If the primary focus of my legal and political life concerns the enhancement and preservation individual freedom from governmental control and the norms of technocratic/corporate society, my primary philosophical concern is to expand and deepen my own understanding, and I would hope, the understanding of others, of the nature and dimensions of truth*.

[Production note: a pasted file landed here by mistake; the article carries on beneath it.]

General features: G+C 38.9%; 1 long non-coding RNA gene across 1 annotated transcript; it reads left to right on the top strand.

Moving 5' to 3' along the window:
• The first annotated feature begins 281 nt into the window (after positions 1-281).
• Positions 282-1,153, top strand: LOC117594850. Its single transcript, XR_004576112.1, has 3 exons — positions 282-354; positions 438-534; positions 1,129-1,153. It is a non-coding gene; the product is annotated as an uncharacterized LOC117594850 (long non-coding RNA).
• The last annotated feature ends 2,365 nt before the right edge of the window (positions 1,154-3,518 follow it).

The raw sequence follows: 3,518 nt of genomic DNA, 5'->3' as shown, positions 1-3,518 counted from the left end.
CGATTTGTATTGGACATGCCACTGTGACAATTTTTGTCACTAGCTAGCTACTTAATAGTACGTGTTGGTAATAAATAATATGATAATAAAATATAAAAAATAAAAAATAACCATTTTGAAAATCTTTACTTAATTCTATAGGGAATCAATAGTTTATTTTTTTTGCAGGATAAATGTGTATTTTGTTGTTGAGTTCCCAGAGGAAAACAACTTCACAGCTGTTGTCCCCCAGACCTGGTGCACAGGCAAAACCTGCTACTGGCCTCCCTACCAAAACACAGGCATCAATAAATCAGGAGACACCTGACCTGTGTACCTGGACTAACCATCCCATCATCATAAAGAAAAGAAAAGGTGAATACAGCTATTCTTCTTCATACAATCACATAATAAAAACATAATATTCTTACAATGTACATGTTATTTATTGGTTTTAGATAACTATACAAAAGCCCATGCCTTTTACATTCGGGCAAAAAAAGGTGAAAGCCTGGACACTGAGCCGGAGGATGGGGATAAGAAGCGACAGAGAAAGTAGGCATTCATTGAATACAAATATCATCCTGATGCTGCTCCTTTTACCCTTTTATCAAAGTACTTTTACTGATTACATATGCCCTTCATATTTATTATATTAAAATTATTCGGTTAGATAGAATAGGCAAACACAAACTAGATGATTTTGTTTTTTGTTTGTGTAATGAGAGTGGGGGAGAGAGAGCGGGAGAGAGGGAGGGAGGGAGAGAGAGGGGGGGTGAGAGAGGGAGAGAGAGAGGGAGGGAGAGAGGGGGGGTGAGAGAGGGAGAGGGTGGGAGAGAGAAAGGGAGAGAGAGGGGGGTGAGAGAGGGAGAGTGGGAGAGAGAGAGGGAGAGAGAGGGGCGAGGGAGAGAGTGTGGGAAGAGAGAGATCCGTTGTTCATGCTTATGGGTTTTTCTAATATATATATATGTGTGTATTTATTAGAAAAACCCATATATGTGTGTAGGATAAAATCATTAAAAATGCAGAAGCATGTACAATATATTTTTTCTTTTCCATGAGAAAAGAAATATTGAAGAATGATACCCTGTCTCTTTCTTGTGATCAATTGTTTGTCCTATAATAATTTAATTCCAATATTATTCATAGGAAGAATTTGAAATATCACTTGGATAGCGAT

Did anyone else ever try to give up lying or “judging unfairly” for Lent?  (Most people might call the latter “being mean” or “bullying”).  It’s so much easier to give up coffee or tea or lemonade.  Most ordinary humans, if we can “to our own selves be true”, would find it difficult to go through a single day without abstracting, oversimplifying, recharacterizing, or otherwise restructuring the truth—in other words, without lying about anything.